Chronological Snobbery (kran'-uh-laj'-uh-kul snab'-uh-ree) noun. The logical fallacy that something from an earlier time -- be it thinking, art, science, or sport -- is inherently inferior when compared to that of the present.

Usage example: Many people assume that today's NBA players are stronger, faster, and more talented than players from the 60s, 70s, and even 80s. That's a clear example of Chronological Snobbery.

Word History: The term was coined by British philosopher/author/poet/critic
Owen Barfield. According to Wikipedia, Chronological Snobbery occurs "when someone makes the presumption that since civilization has advanced in certain (usually scientific) areas, people of earlier time periods must have been on the whole less capable in all areas." Likewise, many NBA fans simply can't imagine how players from earlier eras could compete with the "stronger and more athletic" players of today. Even so-called experts like ESPN columnist Eric Neel think that today's stars are categorically superior to the stars of times past.

This type of thinking is short-sighted, and can be easily dismissed with a little thoughtful analysis. It's been proven, for instance, that athleticism is meaningless without an accompanying surplus of skill (refer to careers of phenoms such as Harold Minor, Eddie Griffin, et al.). It's also been proven that a truly skilled player can overcome a lack of overwhelming athleticism to become one of the best players in the world (Larry Bird, Magic Johnson). For these reasons, among others, the "Stronger + Faster = Better" argument doesn't hold much weight with me.

Furthermore, it's probable that the the gap between the athleticism of Now versus Then has been somewhat overstated. First of all, the game has become much more flamboyant over the years. In his autobiography A View From Above, Wilt Chamberlain stated flatly that many of his NBA contemporaries possessed speed, strength, and jumping ability that was comparable to players in the modern era. He then pointed out that, in the 60s and 70s, the high-flying game of today was considered arrogant and classless. There were players who could jump and dunk like Jordan, but they (typically) didn't want to show up and embarrass their opponents in any other way than by winning the game. Chamberlain also claimed that many coaches specifically told their more athletic (i.e., black) players not to be too flashy, for fear of alienating a primarily white fanbase that was suspicious and fearful of African American men and their relative athletic prowess.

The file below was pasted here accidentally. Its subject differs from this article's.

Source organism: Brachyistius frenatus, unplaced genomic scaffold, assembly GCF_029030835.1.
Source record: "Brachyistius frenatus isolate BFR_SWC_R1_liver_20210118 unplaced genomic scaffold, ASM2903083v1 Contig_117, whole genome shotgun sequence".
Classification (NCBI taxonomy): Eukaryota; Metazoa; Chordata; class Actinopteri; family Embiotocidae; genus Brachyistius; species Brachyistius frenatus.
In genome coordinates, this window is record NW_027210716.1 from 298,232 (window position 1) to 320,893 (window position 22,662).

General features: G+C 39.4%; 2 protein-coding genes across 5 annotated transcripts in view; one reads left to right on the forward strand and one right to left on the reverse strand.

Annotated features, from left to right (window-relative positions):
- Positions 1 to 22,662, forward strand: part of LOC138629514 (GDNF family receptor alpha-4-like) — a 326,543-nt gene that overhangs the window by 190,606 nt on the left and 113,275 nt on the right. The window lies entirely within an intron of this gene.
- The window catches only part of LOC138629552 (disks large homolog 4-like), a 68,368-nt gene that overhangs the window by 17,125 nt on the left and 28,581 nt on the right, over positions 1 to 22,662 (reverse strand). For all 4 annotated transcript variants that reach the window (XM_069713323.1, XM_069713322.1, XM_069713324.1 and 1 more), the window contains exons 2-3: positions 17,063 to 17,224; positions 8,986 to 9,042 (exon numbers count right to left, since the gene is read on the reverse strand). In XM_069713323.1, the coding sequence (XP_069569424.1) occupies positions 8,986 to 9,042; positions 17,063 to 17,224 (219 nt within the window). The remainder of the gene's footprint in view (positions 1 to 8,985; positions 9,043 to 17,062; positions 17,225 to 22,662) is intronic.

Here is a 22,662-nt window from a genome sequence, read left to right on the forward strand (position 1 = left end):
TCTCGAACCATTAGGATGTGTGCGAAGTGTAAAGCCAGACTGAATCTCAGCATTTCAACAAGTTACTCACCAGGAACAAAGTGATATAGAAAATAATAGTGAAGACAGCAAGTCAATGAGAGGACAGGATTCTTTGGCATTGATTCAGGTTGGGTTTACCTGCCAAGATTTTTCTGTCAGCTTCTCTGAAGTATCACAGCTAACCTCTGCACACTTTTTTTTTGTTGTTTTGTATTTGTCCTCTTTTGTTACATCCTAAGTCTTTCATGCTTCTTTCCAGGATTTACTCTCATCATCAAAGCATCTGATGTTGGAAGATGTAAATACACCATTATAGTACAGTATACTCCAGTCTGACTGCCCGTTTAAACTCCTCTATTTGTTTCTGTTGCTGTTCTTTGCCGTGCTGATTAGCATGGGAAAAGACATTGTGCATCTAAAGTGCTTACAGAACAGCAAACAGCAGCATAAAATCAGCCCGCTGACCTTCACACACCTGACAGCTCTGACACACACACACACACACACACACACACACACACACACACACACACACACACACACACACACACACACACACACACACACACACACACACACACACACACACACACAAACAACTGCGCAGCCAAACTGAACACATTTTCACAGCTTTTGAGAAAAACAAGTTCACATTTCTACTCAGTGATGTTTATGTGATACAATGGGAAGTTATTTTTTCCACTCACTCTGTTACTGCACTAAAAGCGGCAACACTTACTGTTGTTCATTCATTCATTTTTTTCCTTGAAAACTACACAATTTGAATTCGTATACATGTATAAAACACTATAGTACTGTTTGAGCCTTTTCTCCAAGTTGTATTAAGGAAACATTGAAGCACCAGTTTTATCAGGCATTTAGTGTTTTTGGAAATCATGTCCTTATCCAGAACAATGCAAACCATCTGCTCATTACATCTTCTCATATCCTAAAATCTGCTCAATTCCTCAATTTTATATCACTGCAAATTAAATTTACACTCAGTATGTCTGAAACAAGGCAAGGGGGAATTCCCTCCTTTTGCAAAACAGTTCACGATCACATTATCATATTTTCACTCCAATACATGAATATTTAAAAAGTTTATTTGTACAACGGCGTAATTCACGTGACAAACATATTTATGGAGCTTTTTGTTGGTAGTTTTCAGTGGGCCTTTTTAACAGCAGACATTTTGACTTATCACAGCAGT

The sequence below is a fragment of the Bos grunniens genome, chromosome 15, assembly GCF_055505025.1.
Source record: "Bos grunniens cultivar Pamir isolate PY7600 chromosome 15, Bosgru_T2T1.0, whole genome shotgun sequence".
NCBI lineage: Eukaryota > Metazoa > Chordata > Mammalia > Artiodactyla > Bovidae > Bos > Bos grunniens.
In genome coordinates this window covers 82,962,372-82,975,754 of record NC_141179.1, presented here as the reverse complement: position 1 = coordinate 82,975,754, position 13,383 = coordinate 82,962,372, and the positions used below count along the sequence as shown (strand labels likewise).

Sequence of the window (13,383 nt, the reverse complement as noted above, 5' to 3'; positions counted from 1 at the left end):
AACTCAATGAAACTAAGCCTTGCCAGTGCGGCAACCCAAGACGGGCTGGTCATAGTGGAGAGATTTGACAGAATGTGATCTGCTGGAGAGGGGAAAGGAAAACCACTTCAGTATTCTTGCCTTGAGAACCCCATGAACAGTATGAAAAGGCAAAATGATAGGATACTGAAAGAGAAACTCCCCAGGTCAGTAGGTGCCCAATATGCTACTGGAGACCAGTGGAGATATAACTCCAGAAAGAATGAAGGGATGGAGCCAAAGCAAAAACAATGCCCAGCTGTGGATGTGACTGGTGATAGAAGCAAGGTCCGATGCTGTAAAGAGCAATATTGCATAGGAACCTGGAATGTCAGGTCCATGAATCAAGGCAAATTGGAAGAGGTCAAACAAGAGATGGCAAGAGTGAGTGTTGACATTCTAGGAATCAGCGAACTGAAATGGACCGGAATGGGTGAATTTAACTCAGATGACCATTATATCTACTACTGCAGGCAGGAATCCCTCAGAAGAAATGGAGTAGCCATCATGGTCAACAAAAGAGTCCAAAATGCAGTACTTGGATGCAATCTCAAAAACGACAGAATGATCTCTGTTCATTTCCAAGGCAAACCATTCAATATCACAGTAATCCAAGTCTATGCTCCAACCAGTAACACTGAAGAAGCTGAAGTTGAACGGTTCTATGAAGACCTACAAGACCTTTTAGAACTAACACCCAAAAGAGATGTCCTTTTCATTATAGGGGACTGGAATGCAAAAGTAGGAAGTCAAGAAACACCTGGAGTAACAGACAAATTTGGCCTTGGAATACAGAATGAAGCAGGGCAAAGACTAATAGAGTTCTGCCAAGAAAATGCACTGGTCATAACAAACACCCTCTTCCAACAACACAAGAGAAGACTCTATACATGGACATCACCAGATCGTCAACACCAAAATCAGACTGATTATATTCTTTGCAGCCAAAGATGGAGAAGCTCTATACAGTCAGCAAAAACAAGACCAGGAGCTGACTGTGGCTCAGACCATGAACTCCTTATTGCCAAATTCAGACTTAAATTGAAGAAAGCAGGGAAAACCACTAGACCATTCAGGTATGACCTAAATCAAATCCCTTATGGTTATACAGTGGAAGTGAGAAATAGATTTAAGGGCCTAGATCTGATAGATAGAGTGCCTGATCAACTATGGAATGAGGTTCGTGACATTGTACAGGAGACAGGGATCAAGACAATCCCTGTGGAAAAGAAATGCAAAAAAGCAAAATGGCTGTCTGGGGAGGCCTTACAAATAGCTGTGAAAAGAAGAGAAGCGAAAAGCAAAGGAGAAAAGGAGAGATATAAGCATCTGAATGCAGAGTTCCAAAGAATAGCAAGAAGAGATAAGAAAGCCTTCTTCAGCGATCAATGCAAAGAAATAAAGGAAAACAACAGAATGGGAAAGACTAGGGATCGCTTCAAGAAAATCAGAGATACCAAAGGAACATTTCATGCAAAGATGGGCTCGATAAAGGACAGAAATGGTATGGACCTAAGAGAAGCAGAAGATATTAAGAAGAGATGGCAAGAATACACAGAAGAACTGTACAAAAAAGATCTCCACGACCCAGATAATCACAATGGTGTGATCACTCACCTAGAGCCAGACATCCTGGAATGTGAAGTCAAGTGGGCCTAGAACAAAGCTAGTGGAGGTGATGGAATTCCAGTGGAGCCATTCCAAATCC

These factors have changed. Modern players love nothing more than showing up their foes as a means of attaining "respect" (usually in the form of money), and the fan base -- although still primarily caucasian -- now seems to prefer hot-dogging and show-boating to sound, fundamental play. And as this ideological change progressed, the media coverage of the NBA (and most other major sports) has grown exponentially. We'll never be able to watch Wilt's 100 point game, but you can buy Kobe's 81 point game on eBay or watch it on YouTube. The athletic feats you can see, and those memories that are most recent, tend to be much more compelling than those of a forgotten (and unrecorded) past.

Of course, there's also a sort of Reverse Chronological Snobbery, where people feel as though the present can't possibly reach the heights of the glory days of decades past. Bill Simmons, for instance,
remains convinced that the NBA reached its absolute peak in the 80s and has only gotten progressively worse since then. Players from the 60 and 70s, and the fans who grew up watching them, think that era is superior. Of course, it's impossible to prove anything, because teams across eras will never be able to compete. What's best, probably, is to develop a healthy appreciation of the history of the game, while at the same time enjoying today's NBA without wasting too much time on cross-time comparisons.
Anonymous Anonymous said...
This was a great post--an essay, even. I personally suffer from the reverse type, but you're right. It's not good to look down on or overly glorify the past. It probably wasn't that different than the present.

Anonymous Anonymous said...
Bill Simmons is like those jackasses that come up with the 100 best rock and roll songs of all time, and Smells Like Teen Spirit is only one post 1990 to qualify. Yet he's not even a Baby Boomer, so I don't understand why he's stuck in such an intensly sentimental bullshit point of view.